Blaster Master (NES)
- This page is for the NES game, for other games in the series see Blaster Master.
In Blaster Master you play a young boy named Jason whose pet frog escapes into a swamp and onto a box of radioactive waste. This mutates the frog and it disappears down a pit in the swamp, with Jason following. When Jason gets to the bottom of the pit there is a huge mechanized tank waiting for him to drive. Best intro ever!
The game plays as an action/adventure. You drive around in your tank in a platform side-view, killing enemies, and picking up power-ups. There are also small underground tunnels that you must leave the safety of your tank to enter which switches you to a top-down view. Once inside you'll find better power-ups, and eventually the boss of the area. The bosses are often difficult, but are pretty creative, like giant crab monsters, huge fire spitting frogs, bizarre blobs with orbiting fireballs, and several others. Upon beating each boss you're given a special device which will enhance your tank and let you get to the next area. These enhancements include more powerful weapons, the ability to hover, the ability to maneuver underwater, and even the ability to climb on walls and the ceiling. Although the progression of each area is linear, their locations are not. Part of the fun of the game is having to go back and forth through old areas with your new power-ups and breezing though the sections that used to be really hard.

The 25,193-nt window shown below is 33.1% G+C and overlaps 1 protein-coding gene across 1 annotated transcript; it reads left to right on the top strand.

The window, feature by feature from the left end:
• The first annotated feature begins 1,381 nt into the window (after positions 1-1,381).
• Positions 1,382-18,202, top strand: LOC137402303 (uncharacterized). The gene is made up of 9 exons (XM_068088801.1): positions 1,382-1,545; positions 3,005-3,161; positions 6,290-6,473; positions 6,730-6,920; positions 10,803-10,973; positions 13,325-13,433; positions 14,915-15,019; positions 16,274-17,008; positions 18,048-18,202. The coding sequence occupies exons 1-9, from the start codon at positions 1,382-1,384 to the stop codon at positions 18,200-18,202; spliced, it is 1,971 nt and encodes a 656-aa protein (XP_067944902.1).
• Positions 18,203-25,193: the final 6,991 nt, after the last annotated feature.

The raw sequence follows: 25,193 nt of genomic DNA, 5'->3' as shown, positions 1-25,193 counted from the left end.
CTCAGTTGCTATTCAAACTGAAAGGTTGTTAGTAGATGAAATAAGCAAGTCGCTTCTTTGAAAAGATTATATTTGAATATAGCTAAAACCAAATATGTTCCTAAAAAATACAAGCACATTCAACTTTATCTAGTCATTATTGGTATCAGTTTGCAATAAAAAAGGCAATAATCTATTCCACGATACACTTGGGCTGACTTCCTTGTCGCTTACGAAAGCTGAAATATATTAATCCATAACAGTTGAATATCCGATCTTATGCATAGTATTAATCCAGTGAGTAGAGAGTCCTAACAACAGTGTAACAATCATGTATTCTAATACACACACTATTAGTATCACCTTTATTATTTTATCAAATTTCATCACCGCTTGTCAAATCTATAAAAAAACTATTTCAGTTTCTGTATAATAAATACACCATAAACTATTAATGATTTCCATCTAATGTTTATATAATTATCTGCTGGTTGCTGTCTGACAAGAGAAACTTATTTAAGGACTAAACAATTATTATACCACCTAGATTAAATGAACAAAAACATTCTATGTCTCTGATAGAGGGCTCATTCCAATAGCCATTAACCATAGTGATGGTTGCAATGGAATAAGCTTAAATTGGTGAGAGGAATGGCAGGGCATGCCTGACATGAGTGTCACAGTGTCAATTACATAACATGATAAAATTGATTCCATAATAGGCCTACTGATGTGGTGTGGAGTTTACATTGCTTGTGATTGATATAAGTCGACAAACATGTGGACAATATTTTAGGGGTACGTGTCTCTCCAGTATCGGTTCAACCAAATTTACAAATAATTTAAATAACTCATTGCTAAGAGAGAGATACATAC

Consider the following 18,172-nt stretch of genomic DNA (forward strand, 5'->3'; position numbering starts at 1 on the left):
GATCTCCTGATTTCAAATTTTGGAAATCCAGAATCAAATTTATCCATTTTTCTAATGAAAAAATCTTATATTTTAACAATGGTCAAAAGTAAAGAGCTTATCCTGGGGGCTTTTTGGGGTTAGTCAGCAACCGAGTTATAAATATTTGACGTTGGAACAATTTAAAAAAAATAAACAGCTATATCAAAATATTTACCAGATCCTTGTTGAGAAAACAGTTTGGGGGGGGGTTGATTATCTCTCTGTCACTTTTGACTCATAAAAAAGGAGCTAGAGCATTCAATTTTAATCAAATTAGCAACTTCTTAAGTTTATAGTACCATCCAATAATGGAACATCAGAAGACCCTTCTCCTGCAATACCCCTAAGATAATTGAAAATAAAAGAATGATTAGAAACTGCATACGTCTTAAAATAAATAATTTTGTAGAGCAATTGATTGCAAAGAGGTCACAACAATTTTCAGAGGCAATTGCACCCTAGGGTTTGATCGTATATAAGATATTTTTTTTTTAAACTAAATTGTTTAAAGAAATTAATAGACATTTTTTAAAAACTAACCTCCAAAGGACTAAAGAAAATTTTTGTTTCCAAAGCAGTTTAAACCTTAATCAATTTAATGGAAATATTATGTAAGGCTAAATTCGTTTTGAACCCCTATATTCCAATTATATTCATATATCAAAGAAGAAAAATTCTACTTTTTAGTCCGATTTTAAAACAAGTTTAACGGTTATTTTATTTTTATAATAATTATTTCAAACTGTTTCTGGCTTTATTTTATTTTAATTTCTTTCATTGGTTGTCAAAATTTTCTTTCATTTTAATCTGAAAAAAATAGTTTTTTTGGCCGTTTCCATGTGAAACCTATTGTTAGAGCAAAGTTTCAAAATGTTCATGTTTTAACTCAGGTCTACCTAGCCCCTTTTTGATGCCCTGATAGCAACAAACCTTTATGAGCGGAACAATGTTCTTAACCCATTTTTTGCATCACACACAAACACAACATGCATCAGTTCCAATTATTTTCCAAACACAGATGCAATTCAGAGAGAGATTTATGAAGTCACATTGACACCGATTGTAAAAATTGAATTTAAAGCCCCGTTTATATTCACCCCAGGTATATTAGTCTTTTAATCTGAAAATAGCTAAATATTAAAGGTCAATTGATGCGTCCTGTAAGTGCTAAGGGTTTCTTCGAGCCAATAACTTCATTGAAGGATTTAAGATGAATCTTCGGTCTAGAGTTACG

The game is a lot of fun, but it is not without its faults. A save ability or even a password system would have helped greatly because the game is very long and it's annoying to have to replay all the old parts every time you start again. The gun that you have in the overhead-view tunnels is really annoying, and gets weaker with every hit you take, and some of the enemies move too fast for you to avoid no matter how powerful your gun is. Also, breakable blocks replenish themselves as soon as you leave the screen, which makes it difficult to remember which ones you've cleaned out in a room. The last two tank enhancements make the controls hard to use. Finally, in the last couple areas the game gets extremely difficult.
However, after all of that, Blaster Master is still one of the better NES games and has a nice cult following.
Blaster Master has really high quality music for a 1988 NES game. SunSoft's percussion is especially nice. The background music is well fitted to the theme of each area, and there is an encompassing motif to the soundtrack as a whole. Shinichi Seya, a former Sunsoft staff member has revealed the alias of Marumo as Naohisa Morota, one of the main sound programmers at Sunsoft. Shinichi said that he also made the music driver for this game. The music had to be entered in 6502 assembly language.
|02||Area 1||Naoki Kodaka||2:17||Download|
|03||Area 2||Naoki Kodaka||1:07||Download|
|04||Area 3||Naoki Kodaka||2:32||Download|
|05||Area 4||Naoki Kodaka||1:17||Download|
|06||Area 5||Naoki Kodaka||1:17||Download|
|07||Area 6||Naoki Kodaka||1:40||Download|
|08||Area 7||Naoki Kodaka||1:36||Download|
|09||Area 8||Naoki Kodaka||1:56||Download|
|10||Boss Intro||Naoki Kodaka||0:08||Download|
|11||Boss Music 1||Naoki Kodaka||0:16||Download|
|12||Boss Music 2||Naoki Kodaka||0:17||Download|
|14||Change Areas||Naoki Kodaka||0:01||Download|
|15||Game Over||Naoki Kodaka||0:04||Download|
- Ripper: Chris Covell
- Recorder: TheAlmightyGuru
- Game Credits:
Source verification is needed.
Ripping NES music is a very arduous process that is beyond the scope of this site.